Instead of celebrating geekery, individuality, and being your own person, Big Bang Theory proves everyone’s 8th-grade assumptions about nerdiness. The smart characters may have found success, but they lack social currency. At the beginning of the show, most of the jokes centered on Leonard, Raj, and Howard awkwardly trying to score dates and Sheldon just being awkward. As the show progresses, the guys snag girlfriends (and Howard a wife), but the cruxes of most of the jokes are still the same: the guys aren’t “cool” and they are into “nerdy stuff.” Nerds are so weird and impossible to understand! *Cue laugh track.*

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Although they may be everybody’s favorite sociopaths, Claire and Frank Underwood have the best romantic relationship I’ve ever seen on television. Other Western television shows and stories often depict the same relationship stereotypes ad nauseum, rather than showing  the reality of an everyday healthy relationship, let alone one that’s some 30 years old.  So, buckle in for a discussion. In case you haven’t figured, there are spoilers ahead, so if you haven’t seen the show, stop reading and start watching House of Cards.

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Okay, so this is a little late coming and it’s kind of a no-brainer (no pun intended) but if you’re not watching The Walking Dead, you’re missing out on the best zombie story ever put to screen. I love zombie movies, but The Walking Dead puts them all to shame (yes, I’m talking to you, Romero). This television experience shows you what a zombie story should be.

Not to get too gushy, but this show continually blows my mind. From the first episode, I was hooked on not only the writing and the story, but the way it’s shot. It’s one of the most cinematic shows I’ve ever seen– pure gorgeousness (amongst all the guts and gore). All along the way, there are brilliant and beautiful decisions made in the framing, juxtaposition, and angles of shots. This is the first zombie story to take itself seriously.

If you’re not particularly gripped by the cinematography, I promise you the story will grab you. It’s packed full of interesting, complex characters, dramatic irony, and writing that gives you a perpetual sense of anxiety– I feel like they will kill off whoever they please, with no respect of persons. Not to mention, the gore is pretty fun.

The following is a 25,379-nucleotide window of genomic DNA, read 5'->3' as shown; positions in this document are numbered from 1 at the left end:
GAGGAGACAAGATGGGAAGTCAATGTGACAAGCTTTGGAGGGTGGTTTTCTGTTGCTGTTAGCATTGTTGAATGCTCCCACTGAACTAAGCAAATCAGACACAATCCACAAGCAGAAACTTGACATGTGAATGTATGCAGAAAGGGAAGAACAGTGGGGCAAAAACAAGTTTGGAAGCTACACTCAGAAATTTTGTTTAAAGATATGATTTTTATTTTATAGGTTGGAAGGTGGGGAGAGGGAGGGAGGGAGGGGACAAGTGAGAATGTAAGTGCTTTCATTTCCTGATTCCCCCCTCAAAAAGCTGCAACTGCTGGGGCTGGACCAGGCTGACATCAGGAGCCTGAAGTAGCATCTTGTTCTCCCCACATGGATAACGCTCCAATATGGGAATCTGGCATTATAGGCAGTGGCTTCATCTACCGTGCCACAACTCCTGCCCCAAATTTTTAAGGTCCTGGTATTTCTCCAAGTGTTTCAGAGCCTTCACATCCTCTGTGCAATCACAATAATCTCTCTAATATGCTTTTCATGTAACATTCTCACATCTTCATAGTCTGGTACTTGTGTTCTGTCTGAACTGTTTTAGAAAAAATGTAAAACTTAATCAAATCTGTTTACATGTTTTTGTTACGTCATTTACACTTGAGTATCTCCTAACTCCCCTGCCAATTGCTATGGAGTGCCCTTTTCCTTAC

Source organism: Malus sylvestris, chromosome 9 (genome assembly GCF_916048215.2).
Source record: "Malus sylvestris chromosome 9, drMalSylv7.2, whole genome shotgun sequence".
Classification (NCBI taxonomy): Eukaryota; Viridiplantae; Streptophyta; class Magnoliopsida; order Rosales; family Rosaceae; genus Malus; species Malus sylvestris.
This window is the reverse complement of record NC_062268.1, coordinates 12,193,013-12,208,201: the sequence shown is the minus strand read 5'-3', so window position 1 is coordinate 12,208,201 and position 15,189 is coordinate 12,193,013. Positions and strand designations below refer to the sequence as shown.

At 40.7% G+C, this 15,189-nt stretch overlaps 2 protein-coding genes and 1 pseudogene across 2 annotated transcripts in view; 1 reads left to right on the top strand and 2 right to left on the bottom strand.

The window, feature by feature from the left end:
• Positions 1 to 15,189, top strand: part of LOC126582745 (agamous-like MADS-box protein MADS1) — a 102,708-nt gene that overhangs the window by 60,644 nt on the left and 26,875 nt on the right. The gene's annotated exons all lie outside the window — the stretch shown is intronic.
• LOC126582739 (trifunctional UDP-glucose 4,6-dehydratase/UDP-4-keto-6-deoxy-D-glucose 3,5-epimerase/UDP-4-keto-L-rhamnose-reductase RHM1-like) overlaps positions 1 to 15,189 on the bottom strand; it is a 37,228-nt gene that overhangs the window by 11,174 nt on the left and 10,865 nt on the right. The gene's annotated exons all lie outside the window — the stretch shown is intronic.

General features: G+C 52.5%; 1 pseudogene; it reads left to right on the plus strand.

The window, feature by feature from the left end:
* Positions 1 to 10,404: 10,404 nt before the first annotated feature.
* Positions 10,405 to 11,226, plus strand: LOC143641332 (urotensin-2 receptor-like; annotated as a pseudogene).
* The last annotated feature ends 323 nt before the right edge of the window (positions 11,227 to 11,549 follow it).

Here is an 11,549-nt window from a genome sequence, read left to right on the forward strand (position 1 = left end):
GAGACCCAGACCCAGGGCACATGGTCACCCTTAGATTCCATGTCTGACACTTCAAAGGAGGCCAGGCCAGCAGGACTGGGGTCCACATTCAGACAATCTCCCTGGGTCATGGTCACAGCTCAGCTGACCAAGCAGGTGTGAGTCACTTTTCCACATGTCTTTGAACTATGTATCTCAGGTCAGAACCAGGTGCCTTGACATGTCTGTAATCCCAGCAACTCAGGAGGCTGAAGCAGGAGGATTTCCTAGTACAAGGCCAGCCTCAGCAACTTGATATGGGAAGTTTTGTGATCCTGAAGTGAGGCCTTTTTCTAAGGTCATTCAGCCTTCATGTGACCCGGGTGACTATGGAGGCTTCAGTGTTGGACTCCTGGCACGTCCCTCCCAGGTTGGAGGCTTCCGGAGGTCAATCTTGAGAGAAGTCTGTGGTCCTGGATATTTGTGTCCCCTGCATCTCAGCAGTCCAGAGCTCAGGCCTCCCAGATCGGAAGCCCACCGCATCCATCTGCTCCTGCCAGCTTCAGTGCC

If you’re not able to catch it Sundays on AMC, watch it online. You’ll be sorry if you don’t. And if you didn’t hear, the show has officially just been renewed for a full 13-episode season next year. Oh yeah!

Comic-Con Sunday

Ashley Walton —  July 26, 2010 — 3 Comments

My last day at geek mecca. However, this isn’t the end of my Comic-Con blog posts, because I have lots of stuff to fill in.

The cast of It’s Always Sunny in Philadelphia unveiled their premiere for next season. It’s entitled, “Who got Dee pregnant?” and needless to say, it’s hilarious. Kaitlin Olson, the actress who plays Sweet Dee, actually showed up to Comic-Con with a bun in the oven. The main characters also had Cricket on stage with them and assured us that the gang is not through torturing poor Cricket.
                                  
This was one of the highlights of my day– these two girls “dressed up” like Hall H victims. In case you haven’t heard, on Saturday, two guys got into a scuffle over a seat in Hall H and one guy stabbed the other in the eye with a pen. I was there, and I can tell you, the seat wasn’t even good.
                              
The final hurrah of Comic-Con was the screening of the Buffy episode “Once More With Feeling,” which is a sing-along with a Rocky Horror vibe to it. I yelled “Shut up, Dawn!” so many times that I lost my voice. We also yelled, “Bite me!” whenever Spike appeared on screen and “Liar!” when Buffy tells Spike she’s never going to be with him and when Xander tells Anya he’ll never leave her. If that wasn’t enough fun, we were given clever traffic tickets (which I’ll post later) and little monster finger puppets (so we could say, “Grrr! Arrrgh!” during the closing credits).